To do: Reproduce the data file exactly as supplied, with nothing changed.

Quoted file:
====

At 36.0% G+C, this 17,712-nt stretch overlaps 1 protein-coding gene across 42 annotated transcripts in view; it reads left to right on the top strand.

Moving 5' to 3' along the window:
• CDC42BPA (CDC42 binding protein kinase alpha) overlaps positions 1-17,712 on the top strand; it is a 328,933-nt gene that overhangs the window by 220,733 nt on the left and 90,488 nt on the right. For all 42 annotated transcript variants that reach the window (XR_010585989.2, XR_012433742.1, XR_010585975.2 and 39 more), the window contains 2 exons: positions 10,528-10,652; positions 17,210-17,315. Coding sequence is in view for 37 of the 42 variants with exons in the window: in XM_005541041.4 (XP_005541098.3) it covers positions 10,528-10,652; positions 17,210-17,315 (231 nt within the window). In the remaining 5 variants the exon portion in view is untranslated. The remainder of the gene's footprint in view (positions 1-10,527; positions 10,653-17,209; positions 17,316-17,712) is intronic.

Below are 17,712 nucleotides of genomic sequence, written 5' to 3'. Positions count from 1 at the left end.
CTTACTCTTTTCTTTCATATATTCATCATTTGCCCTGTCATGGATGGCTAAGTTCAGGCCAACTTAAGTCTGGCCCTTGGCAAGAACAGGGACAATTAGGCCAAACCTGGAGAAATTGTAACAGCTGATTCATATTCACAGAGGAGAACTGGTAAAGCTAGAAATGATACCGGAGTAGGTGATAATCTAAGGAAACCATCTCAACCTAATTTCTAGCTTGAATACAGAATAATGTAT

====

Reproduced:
At 36.0% G+C, this 17,712-nt stretch overlaps 1 protein-coding gene across 42 annotated transcripts in view; it reads left to right on the top strand.

Moving 5' to 3' along the window:
• CDC42BPA (CDC42 binding protein kinase alpha) overlaps positions 1-17,712 on the top strand; it is a 328,933-nt gene that overhangs the window by 220,733 nt on the left and 90,488 nt on the right. For all 42 annotated transcript variants that reach the window (XR_010585989.2, XR_012433742.1, XR_010585975.2 and 39 more), the window contains 2 exons: positions 10,528-10,652; positions 17,210-17,315. Coding sequence is in view for 37 of the 42 variants with exons in the window: in XM_005541041.4 (XP_005541098.3) it covers positions 10,528-10,652; positions 17,210-17,315 (231 nt within the window). In the remaining 5 variants the exon portion in view is untranslated. The remainder of the gene's footprint in view (positions 1-10,527; positions 10,653-17,209; positions 17,316-17,712) is intronic.

Below are 17,712 nucleotides of genomic sequence, written 5' to 3'. Positions count from 1 at the left end.
CTTACTCTTTTCTTTCATATATTCATCATTTGCCCTGTCATGGATGGCTAAGTTCAGGCCAACTTAAGTCTGGCCCTTGGCAAGAACAGGGACAATTAGGCCAAACCTGGAGAAATTGTAACAGCTGATTCATATTCACAGAGGAGAACTGGTAAAGCTAGAAATGATACCGGAGTAGGTGATAATCTAAGGAAACCATCTCAACCTAATTTCTAGCTTGAATACAGAATAATGTAT